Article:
By Tom Perry
BEIRUT (Reuters) – President Bashar al-Assad raised the possibility of conflict with U.S. forces in Syria if they do not withdraw from the country soon.
In an interview with Russia’s RT international broadcaster, Assad said he would negotiate with fighters backed on the ground by Washington, but would reclaim territory they control by force if necessary, whether or not American troops supported them.
Assad also responded sharply to U.S. President Donald Trump’s description of him as an animal, saying “what you say is what you are”.
Assad, who is backed by Russia and Iran, appears militarily unassailable in the war that has killed an estimated half a million people, uprooted around 6 million people in the country, and driven another 5 million abroad as refugees.
Around 2,000 U.S. special forces troops are believed to be on the ground in Syria, where they have aided a group called the Syrian Democratic Forces (SDF), which is led by the YPG, a Kurdish militia.
The U.S.-backed group holds the largest area of Syrian territory outside government control, but has tried to avoid direct clashes with the government during the multi-sided war.
Assad said the government had “started now opening doors for negotiations” with the SDF.
“This is the first option. If not, we’re going to resort to … liberating those areas by force. We don’t have any other options, with the Americans or without the Americans,” he said in a text of the interview published by Syria’s state news agency.
“The Americans should leave, somehow they’re going to leave,” he said, adding that Washington should learn the lesson of its war in Iraq, which lasted longer and was much costlier than anticipated.
“They came to Iraq with no legal basis, and look what happened to them. They have to learn the lesson. Iraq is no exception, and Syria is no exception. People will not accept foreigners in this region anymore,” he said.
Trump said in April he wanted to withdraw American troops from Syria relatively soon, but also voiced a desire to leave a “strong and lasting footprint”.
U.S. Defense Secretary Jim Mattis said on April 30 the United States and its allies would not want to pull troops out of Syria before diplomats win the peace.
Kino Gabriel, a spokesman for the SDF, said in response to Assad’s comments that a military solution “is not a solution that can lead to any result”, and would “lead to more losses and destruction and difficulties for the Syrian people”.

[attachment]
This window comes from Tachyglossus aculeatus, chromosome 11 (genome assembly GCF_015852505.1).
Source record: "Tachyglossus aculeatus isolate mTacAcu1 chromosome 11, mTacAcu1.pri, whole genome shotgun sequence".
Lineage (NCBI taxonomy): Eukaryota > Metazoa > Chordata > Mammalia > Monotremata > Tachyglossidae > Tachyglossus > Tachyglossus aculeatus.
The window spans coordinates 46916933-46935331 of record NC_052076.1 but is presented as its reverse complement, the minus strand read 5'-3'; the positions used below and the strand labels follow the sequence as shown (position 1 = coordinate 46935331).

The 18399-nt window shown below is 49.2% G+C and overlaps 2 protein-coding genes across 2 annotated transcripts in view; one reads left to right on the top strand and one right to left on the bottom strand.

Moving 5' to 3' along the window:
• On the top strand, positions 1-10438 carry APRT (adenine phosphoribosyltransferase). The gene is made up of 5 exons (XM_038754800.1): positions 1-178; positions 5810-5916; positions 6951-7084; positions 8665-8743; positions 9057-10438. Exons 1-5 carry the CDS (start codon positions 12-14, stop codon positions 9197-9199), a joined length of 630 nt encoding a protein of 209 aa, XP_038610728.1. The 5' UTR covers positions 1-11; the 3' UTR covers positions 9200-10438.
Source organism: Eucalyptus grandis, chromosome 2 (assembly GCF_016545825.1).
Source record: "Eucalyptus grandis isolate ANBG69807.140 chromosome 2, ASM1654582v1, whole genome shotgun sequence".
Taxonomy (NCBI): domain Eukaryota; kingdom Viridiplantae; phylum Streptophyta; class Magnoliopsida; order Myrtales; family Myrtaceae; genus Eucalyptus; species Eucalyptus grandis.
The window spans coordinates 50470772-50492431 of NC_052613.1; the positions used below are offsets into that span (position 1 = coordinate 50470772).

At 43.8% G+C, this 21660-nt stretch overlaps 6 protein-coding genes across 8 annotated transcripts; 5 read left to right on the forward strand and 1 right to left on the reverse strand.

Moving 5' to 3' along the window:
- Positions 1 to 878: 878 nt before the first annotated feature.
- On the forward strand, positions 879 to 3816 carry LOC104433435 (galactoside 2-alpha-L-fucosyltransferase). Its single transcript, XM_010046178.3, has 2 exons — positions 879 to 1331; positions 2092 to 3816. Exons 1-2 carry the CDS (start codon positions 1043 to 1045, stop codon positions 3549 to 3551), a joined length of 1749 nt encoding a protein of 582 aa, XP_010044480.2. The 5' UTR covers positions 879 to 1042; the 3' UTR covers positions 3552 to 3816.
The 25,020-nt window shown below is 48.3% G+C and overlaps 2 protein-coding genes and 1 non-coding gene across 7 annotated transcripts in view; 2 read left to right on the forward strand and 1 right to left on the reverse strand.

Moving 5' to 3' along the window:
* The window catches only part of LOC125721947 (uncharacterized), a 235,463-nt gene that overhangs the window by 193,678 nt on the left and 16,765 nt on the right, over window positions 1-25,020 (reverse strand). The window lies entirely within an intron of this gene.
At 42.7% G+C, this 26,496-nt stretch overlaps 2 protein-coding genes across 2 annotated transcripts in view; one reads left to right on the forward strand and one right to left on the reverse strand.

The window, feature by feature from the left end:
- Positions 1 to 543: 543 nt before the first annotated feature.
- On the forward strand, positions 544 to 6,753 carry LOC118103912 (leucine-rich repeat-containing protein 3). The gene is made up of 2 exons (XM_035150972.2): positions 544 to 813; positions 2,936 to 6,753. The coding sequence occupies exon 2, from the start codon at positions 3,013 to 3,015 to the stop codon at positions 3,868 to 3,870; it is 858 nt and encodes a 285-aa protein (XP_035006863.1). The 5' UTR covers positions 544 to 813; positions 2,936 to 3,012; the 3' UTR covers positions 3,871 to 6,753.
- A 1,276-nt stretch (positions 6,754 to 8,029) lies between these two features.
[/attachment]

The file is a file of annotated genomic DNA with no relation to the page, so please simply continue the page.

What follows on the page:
The SDF wants a “democratic system based on diversity, equality, freedom and justice” for all the country’s ethnic and religious groups, he added in a voice message to Reuters.
WHAT YOU SAY IS WHAT YOU ARE
Trump called Assad an “animal” after a suspected poison gas attack on a rebel-held town near Damascus in April. Medical aid organizations said the attack killed dozens of people.
The attack triggered U.S., French and British missile strikes against what they called chemical weapons targets, the first coordinated Western strikes against Assad’s government of the war. But the Western retaliation had no impact on the wider conflict, in which Assad’s forces continued their advances.
In his interview, Assad reiterated the government’s denial of blame for the chemical attack. Asked if he had a nickname for Trump similar to the “animal” comment, Assad replied: “This is not my language, so I cannot use similar language. This is his language. It represents him, and I think there is a well-known principle, that what you say is what you are.”
Assad also sought in his interview to minimize the extent of Iran’s presence in Syria. Israel, which is deeply alarmed by Tehran’s influence in Syria, said it destroyed dozens of Iranian military sites in Syria in May, after Iranian forces in Syria fired rockets at Israeli-held territory for the first time.
Assad said Iran’s presence in Syria was limited to officers assisting the army. Apparently referring to the May 10 attack by Israel, Assad said: “We had tens of Syrian martyrs and wounded soldiers, not a single Iranian” casualty.”
Asked if there was anything Syria could do to stop Israeli air strikes, he said the only option was to improve air defenses, “and we are doing that”. Syria’s air defenses were much stronger than before, thanks to Russia, he added.
(Writing by Tom Perry; Editing by Toby Chopra and Peter Graff)